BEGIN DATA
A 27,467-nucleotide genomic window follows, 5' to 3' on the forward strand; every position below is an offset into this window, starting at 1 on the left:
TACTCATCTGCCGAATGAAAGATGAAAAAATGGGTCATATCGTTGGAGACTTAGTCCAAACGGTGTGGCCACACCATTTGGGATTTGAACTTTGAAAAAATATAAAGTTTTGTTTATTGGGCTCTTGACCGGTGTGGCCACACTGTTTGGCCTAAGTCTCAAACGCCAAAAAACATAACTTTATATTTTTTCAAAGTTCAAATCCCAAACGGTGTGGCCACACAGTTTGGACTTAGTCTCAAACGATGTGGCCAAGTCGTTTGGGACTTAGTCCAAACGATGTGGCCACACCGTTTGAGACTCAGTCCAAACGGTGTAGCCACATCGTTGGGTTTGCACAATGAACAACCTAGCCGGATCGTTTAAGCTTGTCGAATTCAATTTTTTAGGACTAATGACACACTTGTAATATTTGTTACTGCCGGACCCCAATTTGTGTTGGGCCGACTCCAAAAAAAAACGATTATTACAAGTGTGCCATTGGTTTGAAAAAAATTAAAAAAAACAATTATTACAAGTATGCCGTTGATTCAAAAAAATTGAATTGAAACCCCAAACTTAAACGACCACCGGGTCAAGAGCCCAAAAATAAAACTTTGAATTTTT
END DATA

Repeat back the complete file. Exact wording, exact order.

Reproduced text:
A 27,467-nucleotide genomic window follows, 5' to 3' on the forward strand; every position below is an offset into this window, starting at 1 on the left:
TACTCATCTGCCGAATGAAAGATGAAAAAATGGGTCATATCGTTGGAGACTTAGTCCAAACGGTGTGGCCACACCATTTGGGATTTGAACTTTGAAAAAATATAAAGTTTTGTTTATTGGGCTCTTGACCGGTGTGGCCACACTGTTTGGCCTAAGTCTCAAACGCCAAAAAACATAACTTTATATTTTTTCAAAGTTCAAATCCCAAACGGTGTGGCCACACAGTTTGGACTTAGTCTCAAACGATGTGGCCAAGTCGTTTGGGACTTAGTCCAAACGATGTGGCCACACCGTTTGAGACTCAGTCCAAACGGTGTAGCCACATCGTTGGGTTTGCACAATGAACAACCTAGCCGGATCGTTTAAGCTTGTCGAATTCAATTTTTTAGGACTAATGACACACTTGTAATATTTGTTACTGCCGGACCCCAATTTGTGTTGGGCCGACTCCAAAAAAAAACGATTATTACAAGTGTGCCATTGGTTTGAAAAAAATTAAAAAAAACAATTATTACAAGTATGCCGTTGATTCAAAAAAATTGAATTGAAACCCCAAACTTAAACGACCACCGGGTCAAGAGCCCAAAAATAAAACTTTGAATTTTT